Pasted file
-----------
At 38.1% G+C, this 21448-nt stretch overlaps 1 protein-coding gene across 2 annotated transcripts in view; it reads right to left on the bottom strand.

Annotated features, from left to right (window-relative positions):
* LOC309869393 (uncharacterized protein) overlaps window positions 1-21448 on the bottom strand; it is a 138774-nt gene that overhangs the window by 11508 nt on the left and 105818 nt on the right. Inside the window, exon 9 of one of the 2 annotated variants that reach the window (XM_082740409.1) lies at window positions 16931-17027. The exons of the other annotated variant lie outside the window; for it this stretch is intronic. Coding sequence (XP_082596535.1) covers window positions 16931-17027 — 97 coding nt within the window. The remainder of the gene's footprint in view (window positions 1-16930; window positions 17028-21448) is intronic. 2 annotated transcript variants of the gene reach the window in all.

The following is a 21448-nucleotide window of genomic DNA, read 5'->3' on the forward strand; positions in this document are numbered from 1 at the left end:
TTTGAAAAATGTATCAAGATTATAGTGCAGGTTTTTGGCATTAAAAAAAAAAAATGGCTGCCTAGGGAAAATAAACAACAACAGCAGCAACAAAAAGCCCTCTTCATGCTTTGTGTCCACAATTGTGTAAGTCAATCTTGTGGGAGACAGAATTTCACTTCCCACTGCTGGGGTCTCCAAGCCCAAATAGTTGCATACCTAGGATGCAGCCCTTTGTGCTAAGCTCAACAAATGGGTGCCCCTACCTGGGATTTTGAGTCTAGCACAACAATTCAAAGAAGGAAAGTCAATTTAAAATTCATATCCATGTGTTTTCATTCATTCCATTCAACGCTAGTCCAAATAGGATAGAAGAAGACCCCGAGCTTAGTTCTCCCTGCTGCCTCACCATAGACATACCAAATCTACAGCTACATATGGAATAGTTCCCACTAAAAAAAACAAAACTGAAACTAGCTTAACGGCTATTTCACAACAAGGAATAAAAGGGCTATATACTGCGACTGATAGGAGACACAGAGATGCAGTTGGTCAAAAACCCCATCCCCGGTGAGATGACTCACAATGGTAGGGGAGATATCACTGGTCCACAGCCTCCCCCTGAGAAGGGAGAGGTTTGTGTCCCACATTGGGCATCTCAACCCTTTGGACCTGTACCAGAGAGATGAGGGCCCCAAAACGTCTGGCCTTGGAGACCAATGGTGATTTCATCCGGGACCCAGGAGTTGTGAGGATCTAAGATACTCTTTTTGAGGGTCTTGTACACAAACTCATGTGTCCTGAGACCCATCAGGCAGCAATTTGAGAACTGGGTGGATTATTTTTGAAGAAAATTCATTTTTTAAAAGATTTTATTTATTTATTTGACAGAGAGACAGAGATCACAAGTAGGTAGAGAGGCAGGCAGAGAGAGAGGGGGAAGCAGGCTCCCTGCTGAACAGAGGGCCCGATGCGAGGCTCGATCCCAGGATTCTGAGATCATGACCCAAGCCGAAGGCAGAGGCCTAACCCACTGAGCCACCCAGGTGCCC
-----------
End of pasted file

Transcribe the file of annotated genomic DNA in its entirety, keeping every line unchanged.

At 38.1% G+C, this 21448-nt stretch overlaps 1 protein-coding gene across 2 annotated transcripts in view; it reads right to left on the bottom strand.

Annotated features, from left to right (window-relative positions):
* LOC309869393 (uncharacterized protein) overlaps window positions 1-21448 on the bottom strand; it is a 138774-nt gene that overhangs the window by 11508 nt on the left and 105818 nt on the right. Inside the window, exon 9 of one of the 2 annotated variants that reach the window (XM_082740409.1) lies at window positions 16931-17027. The exons of the other annotated variant lie outside the window; for it this stretch is intronic. Coding sequence (XP_082596535.1) covers window positions 16931-17027 — 97 coding nt within the window. The remainder of the gene's footprint in view (window positions 1-16930; window positions 17028-21448) is intronic. 2 annotated transcript variants of the gene reach the window in all.

The following is a 21448-nucleotide window of genomic DNA, read 5'->3' on the forward strand; positions in this document are numbered from 1 at the left end:
TTTGAAAAATGTATCAAGATTATAGTGCAGGTTTTTGGCATTAAAAAAAAAAAATGGCTGCCTAGGGAAAATAAACAACAACAGCAGCAACAAAAAGCCCTCTTCATGCTTTGTGTCCACAATTGTGTAAGTCAATCTTGTGGGAGACAGAATTTCACTTCCCACTGCTGGGGTCTCCAAGCCCAAATAGTTGCATACCTAGGATGCAGCCCTTTGTGCTAAGCTCAACAAATGGGTGCCCCTACCTGGGATTTTGAGTCTAGCACAACAATTCAAAGAAGGAAAGTCAATTTAAAATTCATATCCATGTGTTTTCATTCATTCCATTCAACGCTAGTCCAAATAGGATAGAAGAAGACCCCGAGCTTAGTTCTCCCTGCTGCCTCACCATAGACATACCAAATCTACAGCTACATATGGAATAGTTCCCACTAAAAAAAACAAAACTGAAACTAGCTTAACGGCTATTTCACAACAAGGAATAAAAGGGCTATATACTGCGACTGATAGGAGACACAGAGATGCAGTTGGTCAAAAACCCCATCCCCGGTGAGATGACTCACAATGGTAGGGGAGATATCACTGGTCCACAGCCTCCCCCTGAGAAGGGAGAGGTTTGTGTCCCACATTGGGCATCTCAACCCTTTGGACCTGTACCAGAGAGATGAGGGCCCCAAAACGTCTGGCCTTGGAGACCAATGGTGATTTCATCCGGGACCCAGGAGTTGTGAGGATCTAAGATACTCTTTTTGAGGGTCTTGTACACAAACTCATGTGTCCTGAGACCCATCAGGCAGCAATTTGAGAACTGGGTGGATTATTTTTGAAGAAAATTCATTTTTTAAAAGATTTTATTTATTTATTTGACAGAGAGACAGAGATCACAAGTAGGTAGAGAGGCAGGCAGAGAGAGAGGGGGAAGCAGGCTCCCTGCTGAACAGAGGGCCCGATGCGAGGCTCGATCCCAGGATTCTGAGATCATGACCCAAGCCGAAGGCAGAGGCCTAACCCACTGAGCCACCCAGGTGCCC